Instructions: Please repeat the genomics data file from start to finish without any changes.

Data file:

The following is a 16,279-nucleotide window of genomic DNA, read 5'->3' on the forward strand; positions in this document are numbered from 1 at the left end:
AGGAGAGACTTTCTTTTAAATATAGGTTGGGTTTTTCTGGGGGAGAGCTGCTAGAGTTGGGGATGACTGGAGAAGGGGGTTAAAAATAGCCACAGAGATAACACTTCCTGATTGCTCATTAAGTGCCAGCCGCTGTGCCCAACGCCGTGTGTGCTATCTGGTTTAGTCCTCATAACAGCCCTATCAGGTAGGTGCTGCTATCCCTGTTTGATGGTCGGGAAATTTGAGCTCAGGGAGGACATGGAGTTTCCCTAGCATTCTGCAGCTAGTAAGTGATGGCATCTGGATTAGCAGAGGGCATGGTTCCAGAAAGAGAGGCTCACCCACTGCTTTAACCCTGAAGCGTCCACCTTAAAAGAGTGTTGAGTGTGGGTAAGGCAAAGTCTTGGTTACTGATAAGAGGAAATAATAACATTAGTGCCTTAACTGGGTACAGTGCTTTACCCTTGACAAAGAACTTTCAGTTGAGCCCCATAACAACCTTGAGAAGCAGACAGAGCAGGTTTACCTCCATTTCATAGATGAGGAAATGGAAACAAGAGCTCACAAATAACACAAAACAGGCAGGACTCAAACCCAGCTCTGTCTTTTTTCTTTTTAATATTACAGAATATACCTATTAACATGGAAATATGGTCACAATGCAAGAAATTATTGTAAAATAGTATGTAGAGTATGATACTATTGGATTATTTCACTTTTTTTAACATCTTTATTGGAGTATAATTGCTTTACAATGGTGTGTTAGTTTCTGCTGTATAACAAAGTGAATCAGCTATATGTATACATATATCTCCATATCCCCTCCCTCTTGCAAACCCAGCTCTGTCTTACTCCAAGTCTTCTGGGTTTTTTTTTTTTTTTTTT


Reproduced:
The following is a 16,279-nucleotide window of genomic DNA, read 5'->3' on the forward strand; positions in this document are numbered from 1 at the left end:
AGGAGAGACTTTCTTTTAAATATAGGTTGGGTTTTTCTGGGGGAGAGCTGCTAGAGTTGGGGATGACTGGAGAAGGGGGTTAAAAATAGCCACAGAGATAACACTTCCTGATTGCTCATTAAGTGCCAGCCGCTGTGCCCAACGCCGTGTGTGCTATCTGGTTTAGTCCTCATAACAGCCCTATCAGGTAGGTGCTGCTATCCCTGTTTGATGGTCGGGAAATTTGAGCTCAGGGAGGACATGGAGTTTCCCTAGCATTCTGCAGCTAGTAAGTGATGGCATCTGGATTAGCAGAGGGCATGGTTCCAGAAAGAGAGGCTCACCCACTGCTTTAACCCTGAAGCGTCCACCTTAAAAGAGTGTTGAGTGTGGGTAAGGCAAAGTCTTGGTTACTGATAAGAGGAAATAATAACATTAGTGCCTTAACTGGGTACAGTGCTTTACCCTTGACAAAGAACTTTCAGTTGAGCCCCATAACAACCTTGAGAAGCAGACAGAGCAGGTTTACCTCCATTTCATAGATGAGGAAATGGAAACAAGAGCTCACAAATAACACAAAACAGGCAGGACTCAAACCCAGCTCTGTCTTTTTTCTTTTTAATATTACAGAATATACCTATTAACATGGAAATATGGTCACAATGCAAGAAATTATTGTAAAATAGTATGTAGAGTATGATACTATTGGATTATTTCACTTTTTTTAACATCTTTATTGGAGTATAATTGCTTTACAATGGTGTGTTAGTTTCTGCTGTATAACAAAGTGAATCAGCTATATGTATACATATATCTCCATATCCCCTCCCTCTTGCAAACCCAGCTCTGTCTTACTCCAAGTCTTCTGGGTTTTTTTTTTTTTTTTTT